For the 2019-20 school year, the “thinking together” series of blog posts will focus on the curricular content in the mathematics curriculum. The “thinking together” series is meant to support professional learning and provoke discussion and thinking. Each month we will zoom in and focus on one curricular content area with examples from K-12 classrooms in Richmond.
The curricular content is the “know” part of the know-do-understand (KDU) model of learning from BC’s redesigned curriculum.
The curricular content develops and builds over time. Each grade level has core curricular content knowledge and these are reflected in the big ideas for each grade level. There are five big ideas that reflect five strands of curricular content – number and number operations, computational fluency, geometry and measurement, patterning and algebraic relationships and data analysis and probability. A sixth content area in mathematics, financial literacy, is new this curriculum.
The curricular content, along with the curricular competencies, comprise the legally mandated part of the curriculum, now called learning standards. This means that both curricular content and curricular competencies are required to be taught, assessed and proficiency/learning achievement is communicated to students and parents/guardians.
The foundational research that informs educators how children’s geometric thinking develops over time was developed by the van Hieles in the 1950s and published formally in the 1980s. The van Hiele hierarchical model has five broad categories (numbered 0-4).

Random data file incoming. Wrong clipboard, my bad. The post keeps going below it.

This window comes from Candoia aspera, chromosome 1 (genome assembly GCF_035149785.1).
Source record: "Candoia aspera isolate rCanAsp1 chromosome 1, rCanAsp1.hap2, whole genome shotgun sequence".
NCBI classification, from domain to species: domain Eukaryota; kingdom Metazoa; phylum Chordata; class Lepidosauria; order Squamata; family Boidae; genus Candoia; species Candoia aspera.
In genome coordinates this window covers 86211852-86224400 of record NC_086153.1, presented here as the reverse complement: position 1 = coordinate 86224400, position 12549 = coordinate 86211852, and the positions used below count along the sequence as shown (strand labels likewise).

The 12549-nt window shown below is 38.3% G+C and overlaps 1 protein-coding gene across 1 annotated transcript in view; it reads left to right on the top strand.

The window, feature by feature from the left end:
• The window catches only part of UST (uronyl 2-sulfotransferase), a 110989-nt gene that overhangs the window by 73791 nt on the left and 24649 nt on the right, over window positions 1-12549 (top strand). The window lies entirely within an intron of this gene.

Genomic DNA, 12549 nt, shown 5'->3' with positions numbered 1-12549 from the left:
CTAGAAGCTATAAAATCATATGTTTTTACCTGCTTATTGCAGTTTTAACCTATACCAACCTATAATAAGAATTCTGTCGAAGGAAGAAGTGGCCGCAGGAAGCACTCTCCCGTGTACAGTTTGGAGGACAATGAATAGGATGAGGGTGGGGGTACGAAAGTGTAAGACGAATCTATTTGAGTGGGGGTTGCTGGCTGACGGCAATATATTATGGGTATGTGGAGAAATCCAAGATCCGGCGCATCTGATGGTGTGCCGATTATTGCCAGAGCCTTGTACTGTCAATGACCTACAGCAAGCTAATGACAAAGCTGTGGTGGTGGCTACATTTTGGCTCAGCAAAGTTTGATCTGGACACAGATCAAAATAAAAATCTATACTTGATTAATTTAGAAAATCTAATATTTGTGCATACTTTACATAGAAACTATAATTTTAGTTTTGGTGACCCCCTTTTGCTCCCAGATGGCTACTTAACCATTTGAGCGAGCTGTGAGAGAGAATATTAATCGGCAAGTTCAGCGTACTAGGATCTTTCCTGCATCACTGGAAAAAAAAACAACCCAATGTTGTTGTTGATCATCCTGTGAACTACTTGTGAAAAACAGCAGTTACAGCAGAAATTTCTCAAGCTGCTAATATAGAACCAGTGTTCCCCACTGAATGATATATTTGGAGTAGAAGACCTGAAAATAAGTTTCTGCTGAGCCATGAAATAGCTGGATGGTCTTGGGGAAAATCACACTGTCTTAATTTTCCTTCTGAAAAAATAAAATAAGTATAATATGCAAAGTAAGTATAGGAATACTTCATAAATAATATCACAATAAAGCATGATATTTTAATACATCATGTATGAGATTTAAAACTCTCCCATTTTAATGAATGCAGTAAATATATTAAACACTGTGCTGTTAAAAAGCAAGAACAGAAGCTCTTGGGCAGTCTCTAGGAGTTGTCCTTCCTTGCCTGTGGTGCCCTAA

- Level 0: Visualization – analyzes component parts of figures but cannot explain interrelationships between figures and properties
- Level 1: Analytic – analyzes component parts of figures and their attributes, understands necessary properties
- Level 2: Informal deduction – understands abstract relationships among figures, follows informal proofs
- Level 3: Formal deduction – understands and uses undefined terms and theorems meaningfully
- Level 4: Rigor – advanced geometric thinking beyond the scope of the traditional secondary mathematics classroom
A more in depth explanation of the categories, along with examples, can be found 0n pages 16-17 in this excerpt of an NCTM publication linked HERE.
One of our five mathematical big ideas in our BC mathematics curriculum focuses on spatial relationships. The K-9 “meta” big idea is: We can describe, measure, and compare spatial relationships. In our curriculum spatial relationships link geometry and measurement concepts and skills together. For example, in grade 7, one of the content learning standards is: volume of rectangular prisms and cylinders.
Spatial reasoning in young children is an indicator of future overall school success, as well as more specifically, literacy and numeracy (multiple research studies across disciplines including Duncan et al, 2007 – cited in Davis, 2015). It is not a pre-determined trait but is something that is malleable and can be learned. Spatial reasoning and geometry are foundational to disciplines such as astronomy, architecture, art, geography, biology and geology and are an essential part of STEM/STEAM education and future careers.
In K-7, students learn the following mathematical content related to geometry:
- single attributes of 2D shapes and 3D objects
- comparison of 2D shapes and 3D objects
- multiple attributes of 2D shapes and 3D objects
- construction of 3D objects
- regular and irregular polygons
- line symmetry
- classification of prisms and pyramids
- single transformations
- combinations of transformations
An understanding of composing and decomposing both 2D and 3D shapes develops from Kindergarten through to grade 12. An understanding of what shapes make up other shapes is essential for students to apply geometric reasoning and to connect to measurement concepts such as area and volume.